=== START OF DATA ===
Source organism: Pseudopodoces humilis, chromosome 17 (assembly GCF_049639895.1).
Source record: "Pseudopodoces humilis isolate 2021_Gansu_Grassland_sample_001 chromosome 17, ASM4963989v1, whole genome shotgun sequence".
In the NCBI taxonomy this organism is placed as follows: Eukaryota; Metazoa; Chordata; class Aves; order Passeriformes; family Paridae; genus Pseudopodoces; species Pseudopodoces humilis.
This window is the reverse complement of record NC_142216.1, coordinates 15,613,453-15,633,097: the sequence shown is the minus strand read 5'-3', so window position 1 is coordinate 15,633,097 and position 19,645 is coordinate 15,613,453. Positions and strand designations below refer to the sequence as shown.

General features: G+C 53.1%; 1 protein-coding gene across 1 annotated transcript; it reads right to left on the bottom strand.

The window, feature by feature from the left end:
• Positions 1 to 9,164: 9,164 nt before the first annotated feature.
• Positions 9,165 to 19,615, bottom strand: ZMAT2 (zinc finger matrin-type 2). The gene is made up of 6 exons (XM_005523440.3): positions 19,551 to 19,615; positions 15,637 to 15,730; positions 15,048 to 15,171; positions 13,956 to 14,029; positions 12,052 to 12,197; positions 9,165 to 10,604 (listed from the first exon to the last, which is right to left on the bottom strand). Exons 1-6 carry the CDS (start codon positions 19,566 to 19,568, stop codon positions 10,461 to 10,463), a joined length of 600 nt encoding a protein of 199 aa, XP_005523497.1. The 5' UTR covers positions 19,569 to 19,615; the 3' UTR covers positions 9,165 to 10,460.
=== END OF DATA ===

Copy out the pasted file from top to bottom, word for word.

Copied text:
Source organism: Pseudopodoces humilis, chromosome 17 (assembly GCF_049639895.1).
Source record: "Pseudopodoces humilis isolate 2021_Gansu_Grassland_sample_001 chromosome 17, ASM4963989v1, whole genome shotgun sequence".
In the NCBI taxonomy this organism is placed as follows: Eukaryota; Metazoa; Chordata; class Aves; order Passeriformes; family Paridae; genus Pseudopodoces; species Pseudopodoces humilis.
This window is the reverse complement of record NC_142216.1, coordinates 15,613,453-15,633,097: the sequence shown is the minus strand read 5'-3', so window position 1 is coordinate 15,633,097 and position 19,645 is coordinate 15,613,453. Positions and strand designations below refer to the sequence as shown.

General features: G+C 53.1%; 1 protein-coding gene across 1 annotated transcript; it reads right to left on the bottom strand.

The window, feature by feature from the left end:
• Positions 1 to 9,164: 9,164 nt before the first annotated feature.
• Positions 9,165 to 19,615, bottom strand: ZMAT2 (zinc finger matrin-type 2). The gene is made up of 6 exons (XM_005523440.3): positions 19,551 to 19,615; positions 15,637 to 15,730; positions 15,048 to 15,171; positions 13,956 to 14,029; positions 12,052 to 12,197; positions 9,165 to 10,604 (listed from the first exon to the last, which is right to left on the bottom strand). Exons 1-6 carry the CDS (start codon positions 19,566 to 19,568, stop codon positions 10,461 to 10,463), a joined length of 600 nt encoding a protein of 199 aa, XP_005523497.1. The 5' UTR covers positions 19,569 to 19,615; the 3' UTR covers positions 9,165 to 10,460.